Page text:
Apache Cassandra – Part 06 (User Management)

First of all I’d like to wish you all a happy new year! As the first post of 2017, I’m going to talk about the user management in Cassandra. Actually now it’s role based. Before the version 2.2 the Users existed. But after the version 2.2 Cassandra moved to role based access control. But Users are still exist in order to provide the backward compatibility. There are three main components to talk about here,

  • Permissions – Allow or not to do a particluar thing to a resource
  • Users – Have a set of permissions, password to login
  • Roles – Same as Users

Also we need to do some changes to the cassandra-installtion-location/conf/cassandra.yaml file to enable login and permission. Otherwise by default it is disabled and will grant any user to login. We can check that by executing a command which need permission such as, LIST ROLES, then it will give an error.

0

Also we want be able to view permissions as well,

9

To enable both we need to change authenticator and authorizer as below,

1

Then restart the ./cassandra and login using the default user, cassandra.

2

Now we should be able to LIST USERS.

3

4

PERMISSIONS

Permissions on resources are granted to roles; there are several different types of resources in Cassandra and each type is modeled hierarchically:

  • The hierarchy of Data resources, Keyspaces and Tables has the structure

ALL KEYSPACES -> KEYSPACE -> TABLE.

  • Function resources have the structure

ALL FUNCTIONS -> KEYSPACE -> FUNCTION

  • Resources representing roles have the structure

ALL ROLES -> ROLE

  • Resources representing JMX ObjectNames, which map to sets of MBeans/MXBeans, have the structure

ALL MBEANS -> MBEAN

Permissions can be granted at any level of these hierarchies and they flow downwards. So granting a permission on a resource higher up the chain automatically grants that same permission on all resources lower down. The full set of available permissions are,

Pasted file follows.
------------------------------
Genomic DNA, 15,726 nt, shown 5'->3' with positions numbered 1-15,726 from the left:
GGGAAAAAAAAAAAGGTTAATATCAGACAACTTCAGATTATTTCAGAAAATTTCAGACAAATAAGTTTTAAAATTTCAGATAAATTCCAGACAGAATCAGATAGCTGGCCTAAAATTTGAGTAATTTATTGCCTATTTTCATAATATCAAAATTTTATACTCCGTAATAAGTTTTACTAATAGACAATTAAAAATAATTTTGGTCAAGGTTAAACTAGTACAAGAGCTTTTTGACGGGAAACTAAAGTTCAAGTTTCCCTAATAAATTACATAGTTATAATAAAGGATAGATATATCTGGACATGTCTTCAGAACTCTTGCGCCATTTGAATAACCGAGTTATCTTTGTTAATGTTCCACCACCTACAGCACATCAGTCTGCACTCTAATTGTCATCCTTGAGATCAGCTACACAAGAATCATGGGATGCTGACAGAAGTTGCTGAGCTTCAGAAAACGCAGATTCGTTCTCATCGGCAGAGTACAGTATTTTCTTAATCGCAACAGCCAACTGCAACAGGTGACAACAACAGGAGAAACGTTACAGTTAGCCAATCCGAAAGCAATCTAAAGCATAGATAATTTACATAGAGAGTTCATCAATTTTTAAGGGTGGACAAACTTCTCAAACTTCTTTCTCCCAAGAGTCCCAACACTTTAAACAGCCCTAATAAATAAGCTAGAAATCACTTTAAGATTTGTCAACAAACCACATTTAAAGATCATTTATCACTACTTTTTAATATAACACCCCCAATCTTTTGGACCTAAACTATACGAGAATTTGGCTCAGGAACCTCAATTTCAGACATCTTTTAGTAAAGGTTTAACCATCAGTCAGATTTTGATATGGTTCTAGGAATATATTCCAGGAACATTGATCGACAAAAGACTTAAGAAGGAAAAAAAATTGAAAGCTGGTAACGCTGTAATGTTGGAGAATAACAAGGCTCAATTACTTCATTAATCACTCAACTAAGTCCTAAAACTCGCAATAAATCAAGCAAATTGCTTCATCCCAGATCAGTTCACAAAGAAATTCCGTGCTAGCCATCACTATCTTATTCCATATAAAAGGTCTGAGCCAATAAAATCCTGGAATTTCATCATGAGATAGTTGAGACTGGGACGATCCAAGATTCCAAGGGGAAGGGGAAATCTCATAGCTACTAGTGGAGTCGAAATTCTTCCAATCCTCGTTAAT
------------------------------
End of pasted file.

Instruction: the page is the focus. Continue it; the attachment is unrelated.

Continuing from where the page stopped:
• CREATE
  • ALTER
  • DROP
  • SELECT
  • MODIFY
  • AUTHORIZE
  • DESCRIBE
  • EXECUTE

But we can’t use all these permissions with all the resources. Here is the compatibility of permissions with the resources.

121314

  • Grant permission

GRANT <permission> ON <resource> TO <role>

16

  • List permissions

LIST <permissions> ON <resource> OF <role>

17

  • Revoke permissions

REVOKE <permission> ON <resource> FROM <role>

18

19

ROLES

  • Create role

CREATE ROLE <role-name> WITH PASSWORD = ‘<password>’ AND LOGIN = <true/false>
AND SUPERUSER = <true/false>

6

8

  • List roles

LIST ROLES
7

  • Alter roles

ALTER ROLE <role-name> WITH <option> = <value>

10

  • Drop roles

DROP ROLE <role-name>

11

  • Grant a role to a role – This will give all the permissions of the user one to the user two.

GRANT <role-one-name> TO <role-two-name>

20

21

22

  • Revoke permissions from a role

REVOKE <role-one-name> FROM <role-two-name>

25

26

USERS

Same as Roles. We can view both users and roles by using LIST ROLES and LIST USERS. Both commands will list all the users and roles together. Because there is no difference in USERS and ROLES. As I mentioned earlier earlier versions had users and new versions after 2.2 use roles.

  • Create user

CREATE USER <name>

31

  • List users

LIST USERS
32

LIST ROLES

33

  • Alter users

ALTER USER <user-name> WITH <options>

35

36

  • Drop users

DROP USER <user-name>

37

38

Hope now you have a clear idea about permissions, users and roles in Cassandra. These things are mandatory in security. See you soon with another important topic. Thank You!

 

Advertisements

Leave a Reply

Fill in your details below or click an icon to log in:

WordPress.com Logo

You are commenting using your WordPress.com account. Log Out / Change )

Twitter picture

You are commenting using your Twitter account. Log Out / Change )

Facebook photo

You are commenting using your Facebook account. Log Out / Change )

Google+ photo

You are commenting using your Google+ account. Log Out / Change )

Connecting to %s